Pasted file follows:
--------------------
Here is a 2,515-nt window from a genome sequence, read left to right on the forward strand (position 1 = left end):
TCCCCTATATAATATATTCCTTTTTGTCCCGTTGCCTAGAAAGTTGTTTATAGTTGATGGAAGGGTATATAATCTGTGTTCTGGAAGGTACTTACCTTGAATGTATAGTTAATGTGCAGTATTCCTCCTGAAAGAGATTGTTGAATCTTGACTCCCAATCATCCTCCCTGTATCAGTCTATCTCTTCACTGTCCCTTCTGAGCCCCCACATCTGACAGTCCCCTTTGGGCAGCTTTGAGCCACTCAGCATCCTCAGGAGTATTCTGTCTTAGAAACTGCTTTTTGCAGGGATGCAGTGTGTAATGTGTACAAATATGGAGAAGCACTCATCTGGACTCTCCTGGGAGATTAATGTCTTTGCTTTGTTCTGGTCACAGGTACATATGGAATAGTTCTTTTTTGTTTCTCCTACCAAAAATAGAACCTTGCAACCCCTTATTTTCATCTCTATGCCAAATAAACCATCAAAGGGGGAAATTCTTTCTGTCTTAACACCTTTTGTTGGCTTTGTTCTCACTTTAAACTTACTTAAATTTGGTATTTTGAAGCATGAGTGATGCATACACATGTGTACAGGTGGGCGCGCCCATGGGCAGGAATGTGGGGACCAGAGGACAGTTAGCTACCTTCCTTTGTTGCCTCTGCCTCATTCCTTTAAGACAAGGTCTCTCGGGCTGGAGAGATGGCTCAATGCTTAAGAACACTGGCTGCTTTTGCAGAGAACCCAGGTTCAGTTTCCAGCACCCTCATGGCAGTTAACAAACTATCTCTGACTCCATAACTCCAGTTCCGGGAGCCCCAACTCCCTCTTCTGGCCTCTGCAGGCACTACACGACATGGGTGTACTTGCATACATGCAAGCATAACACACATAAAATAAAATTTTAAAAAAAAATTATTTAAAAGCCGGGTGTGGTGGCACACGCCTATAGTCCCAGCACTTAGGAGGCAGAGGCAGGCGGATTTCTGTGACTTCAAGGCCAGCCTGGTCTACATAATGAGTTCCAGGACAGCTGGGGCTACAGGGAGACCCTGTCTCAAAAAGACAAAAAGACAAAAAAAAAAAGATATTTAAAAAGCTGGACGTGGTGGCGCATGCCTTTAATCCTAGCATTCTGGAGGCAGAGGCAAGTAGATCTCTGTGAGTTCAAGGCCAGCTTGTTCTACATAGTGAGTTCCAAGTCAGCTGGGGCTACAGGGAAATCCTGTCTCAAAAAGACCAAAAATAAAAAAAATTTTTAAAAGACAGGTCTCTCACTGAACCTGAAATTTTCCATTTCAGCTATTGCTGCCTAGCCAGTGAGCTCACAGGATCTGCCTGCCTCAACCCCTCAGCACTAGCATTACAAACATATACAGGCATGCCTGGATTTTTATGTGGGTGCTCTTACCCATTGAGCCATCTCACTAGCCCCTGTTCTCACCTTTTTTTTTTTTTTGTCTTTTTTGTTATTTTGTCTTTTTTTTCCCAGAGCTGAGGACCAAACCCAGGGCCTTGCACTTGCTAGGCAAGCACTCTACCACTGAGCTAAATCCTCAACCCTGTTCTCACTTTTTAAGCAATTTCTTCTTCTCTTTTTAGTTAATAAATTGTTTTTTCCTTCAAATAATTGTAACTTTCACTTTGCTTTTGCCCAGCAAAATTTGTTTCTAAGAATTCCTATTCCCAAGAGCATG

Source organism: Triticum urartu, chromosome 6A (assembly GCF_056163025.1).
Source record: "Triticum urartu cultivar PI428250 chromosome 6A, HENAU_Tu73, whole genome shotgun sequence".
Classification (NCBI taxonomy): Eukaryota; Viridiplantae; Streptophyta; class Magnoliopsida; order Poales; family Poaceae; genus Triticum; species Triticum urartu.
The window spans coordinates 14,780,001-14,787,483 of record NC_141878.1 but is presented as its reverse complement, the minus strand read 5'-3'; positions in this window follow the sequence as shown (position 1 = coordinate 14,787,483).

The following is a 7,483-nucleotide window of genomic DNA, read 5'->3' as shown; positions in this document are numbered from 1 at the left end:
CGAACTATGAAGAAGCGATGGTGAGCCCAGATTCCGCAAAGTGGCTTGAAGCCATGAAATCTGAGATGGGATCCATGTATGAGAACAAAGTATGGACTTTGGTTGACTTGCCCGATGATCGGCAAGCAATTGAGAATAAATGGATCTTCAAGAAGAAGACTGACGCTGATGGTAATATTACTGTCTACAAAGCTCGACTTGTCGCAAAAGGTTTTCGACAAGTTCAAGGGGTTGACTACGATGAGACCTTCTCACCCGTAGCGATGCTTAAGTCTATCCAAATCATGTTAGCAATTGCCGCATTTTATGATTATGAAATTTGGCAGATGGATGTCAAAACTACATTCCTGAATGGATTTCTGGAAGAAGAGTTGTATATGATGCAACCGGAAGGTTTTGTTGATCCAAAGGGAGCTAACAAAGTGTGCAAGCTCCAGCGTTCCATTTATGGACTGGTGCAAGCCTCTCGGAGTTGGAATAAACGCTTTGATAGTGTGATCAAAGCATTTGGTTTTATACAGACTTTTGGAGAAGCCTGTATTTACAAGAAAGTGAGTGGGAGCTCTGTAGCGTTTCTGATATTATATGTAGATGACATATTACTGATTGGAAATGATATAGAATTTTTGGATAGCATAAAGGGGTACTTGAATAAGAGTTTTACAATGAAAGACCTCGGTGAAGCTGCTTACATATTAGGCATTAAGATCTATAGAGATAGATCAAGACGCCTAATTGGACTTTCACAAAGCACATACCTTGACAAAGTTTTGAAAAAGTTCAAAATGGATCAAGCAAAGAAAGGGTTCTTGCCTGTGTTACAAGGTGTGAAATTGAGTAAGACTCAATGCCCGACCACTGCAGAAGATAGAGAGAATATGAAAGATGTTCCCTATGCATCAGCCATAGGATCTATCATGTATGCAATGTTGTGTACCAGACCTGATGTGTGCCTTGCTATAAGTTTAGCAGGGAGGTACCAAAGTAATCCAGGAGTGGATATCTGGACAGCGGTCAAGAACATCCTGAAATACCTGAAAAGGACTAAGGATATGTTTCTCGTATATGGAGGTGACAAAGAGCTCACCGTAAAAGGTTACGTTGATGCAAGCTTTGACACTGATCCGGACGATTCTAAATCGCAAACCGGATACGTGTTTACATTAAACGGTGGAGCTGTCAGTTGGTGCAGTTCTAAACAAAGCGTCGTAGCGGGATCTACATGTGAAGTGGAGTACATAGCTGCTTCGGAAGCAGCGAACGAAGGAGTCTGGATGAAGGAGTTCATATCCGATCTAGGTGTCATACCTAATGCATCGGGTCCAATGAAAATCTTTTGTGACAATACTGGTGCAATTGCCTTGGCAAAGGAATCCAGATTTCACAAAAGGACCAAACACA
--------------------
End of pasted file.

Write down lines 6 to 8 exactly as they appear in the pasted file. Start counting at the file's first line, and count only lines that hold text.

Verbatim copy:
The window spans coordinates 14,780,001-14,787,483 of record NC_141878.1 but is presented as its reverse complement, the minus strand read 5'-3'; positions in this window follow the sequence as shown (position 1 = coordinate 14,787,483).

The following is a 7,483-nucleotide window of genomic DNA, read 5'->3' as shown; positions in this document are numbered from 1 at the left end:
CGAACTATGAAGAAGCGATGGTGAGCCCAGATTCCGCAAAGTGGCTTGAAGCCATGAAATCTGAGATGGGATCCATGTATGAGAACAAAGTATGGACTTTGGTTGACTTGCCCGATGATCGGCAAGCAATTGAGAATAAATGGATCTTCAAGAAGAAGACTGACGCTGATGGTAATATTACTGTCTACAAAGCTCGACTTGTCGCAAAAGGTTTTCGACAAGTTCAAGGGGTTGACTACGATGAGACCTTCTCACCCGTAGCGATGCTTAAGTCTATCCAAATCATGTTAGCAATTGCCGCATTTTATGATTATGAAATTTGGCAGATGGATGTCAAAACTACATTCCTGAATGGATTTCTGGAAGAAGAGTTGTATATGATGCAACCGGAAGGTTTTGTTGATCCAAAGGGAGCTAACAAAGTGTGCAAGCTCCAGCGTTCCATTTATGGACTGGTGCAAGCCTCTCGGAGTTGGAATAAACGCTTTGATAGTGTGATCAAAGCATTTGGTTTTATACAGACTTTTGGAGAAGCCTGTATTTACAAGAAAGTGAGTGGGAGCTCTGTAGCGTTTCTGATATTATATGTAGATGACATATTACTGATTGGAAATGATATAGAATTTTTGGATAGCATAAAGGGGTACTTGAATAAGAGTTTTACAATGAAAGACCTCGGTGAAGCTGCTTACATATTAGGCATTAAGATCTATAGAGATAGATCAAGACGCCTAATTGGACTTTCACAAAGCACATACCTTGACAAAGTTTTGAAAAAGTTCAAAATGGATCAAGCAAAGAAAGGGTTCTTGCCTGTGTTACAAGGTGTGAAATTGAGTAAGACTCAATGCCCGACCACTGCAGAAGATAGAGAGAATATGAAAGATGTTCCCTATGCATCAGCCATAGGATCTATCATGTATGCAATGTTGTGTACCAGACCTGATGTGTGCCTTGCTATAAGTTTAGCAGGGAGGTACCAAAGTAATCCAGGAGTGGATATCTGGACAGCGGTCAAGAACATCCTGAAATACCTGAAAAGGACTAAGGATATGTTTCTCGTATATGGAGGTGACAAAGAGCTCACCGTAAAAGGTTACGTTGATGCAAGCTTTGACACTGATCCGGACGATTCTAAATCGCAAACCGGATACGTGTTTACATTAAACGGTGGAGCTGTCAGTTGGTGCAGTTCTAAACAAAGCGTCGTAGCGGGATCTACATGTGAAGTGGAGTACATAGCTGCTTCGGAAGCAGCGAACGAAGGAGTCTGGATGAAGGAGTTCATATCCGATCTAGGTGTCATACCTAATGCATCGGGTCCAATGAAAATCTTTTGTGACAATACTGGTGCAATTGCCTTGGCAAAGGAATCCAGATTTCACAAAAGGACCAAACACA